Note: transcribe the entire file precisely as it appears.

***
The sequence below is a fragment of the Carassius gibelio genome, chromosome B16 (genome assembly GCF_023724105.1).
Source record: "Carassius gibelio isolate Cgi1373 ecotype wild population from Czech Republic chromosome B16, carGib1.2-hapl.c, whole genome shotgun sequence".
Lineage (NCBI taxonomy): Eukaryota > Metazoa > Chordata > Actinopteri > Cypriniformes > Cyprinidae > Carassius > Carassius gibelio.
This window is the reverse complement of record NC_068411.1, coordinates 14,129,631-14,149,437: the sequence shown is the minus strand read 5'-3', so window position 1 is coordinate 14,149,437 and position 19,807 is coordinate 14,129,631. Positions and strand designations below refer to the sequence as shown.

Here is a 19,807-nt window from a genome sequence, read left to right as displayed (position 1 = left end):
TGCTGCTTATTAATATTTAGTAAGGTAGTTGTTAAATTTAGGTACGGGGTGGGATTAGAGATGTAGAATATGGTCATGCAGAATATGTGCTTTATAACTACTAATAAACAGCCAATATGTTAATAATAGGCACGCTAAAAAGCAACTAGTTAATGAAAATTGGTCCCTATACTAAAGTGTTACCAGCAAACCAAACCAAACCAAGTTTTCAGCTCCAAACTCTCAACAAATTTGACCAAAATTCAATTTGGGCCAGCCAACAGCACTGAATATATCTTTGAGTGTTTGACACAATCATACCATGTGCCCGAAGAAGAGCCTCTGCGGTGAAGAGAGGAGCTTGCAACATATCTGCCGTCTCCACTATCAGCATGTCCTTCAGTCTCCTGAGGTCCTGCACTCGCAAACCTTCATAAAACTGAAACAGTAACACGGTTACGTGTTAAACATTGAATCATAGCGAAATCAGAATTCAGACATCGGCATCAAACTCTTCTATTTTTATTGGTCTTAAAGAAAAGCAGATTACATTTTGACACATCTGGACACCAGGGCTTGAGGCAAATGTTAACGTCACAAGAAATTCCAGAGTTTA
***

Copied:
The sequence below is a fragment of the Carassius gibelio genome, chromosome B16 (genome assembly GCF_023724105.1).
Source record: "Carassius gibelio isolate Cgi1373 ecotype wild population from Czech Republic chromosome B16, carGib1.2-hapl.c, whole genome shotgun sequence".
Lineage (NCBI taxonomy): Eukaryota > Metazoa > Chordata > Actinopteri > Cypriniformes > Cyprinidae > Carassius > Carassius gibelio.
This window is the reverse complement of record NC_068411.1, coordinates 14,129,631-14,149,437: the sequence shown is the minus strand read 5'-3', so window position 1 is coordinate 14,149,437 and position 19,807 is coordinate 14,129,631. Positions and strand designations below refer to the sequence as shown.

Here is a 19,807-nt window from a genome sequence, read left to right as displayed (position 1 = left end):
TGCTGCTTATTAATATTTAGTAAGGTAGTTGTTAAATTTAGGTACGGGGTGGGATTAGAGATGTAGAATATGGTCATGCAGAATATGTGCTTTATAACTACTAATAAACAGCCAATATGTTAATAATAGGCACGCTAAAAAGCAACTAGTTAATGAAAATTGGTCCCTATACTAAAGTGTTACCAGCAAACCAAACCAAACCAAGTTTTCAGCTCCAAACTCTCAACAAATTTGACCAAAATTCAATTTGGGCCAGCCAACAGCACTGAATATATCTTTGAGTGTTTGACACAATCATACCATGTGCCCGAAGAAGAGCCTCTGCGGTGAAGAGAGGAGCTTGCAACATATCTGCCGTCTCCACTATCAGCATGTCCTTCAGTCTCCTGAGGTCCTGCACTCGCAAACCTTCATAAAACTGAAACAGTAACACGGTTACGTGTTAAACATTGAATCATAGCGAAATCAGAATTCAGACATCGGCATCAAACTCTTCTATTTTTATTGGTCTTAAAGAAAAGCAGATTACATTTTGACACATCTGGACACCAGGGCTTGAGGCAAATGTTAACGTCACAAGAAATTCCAGAGTTTA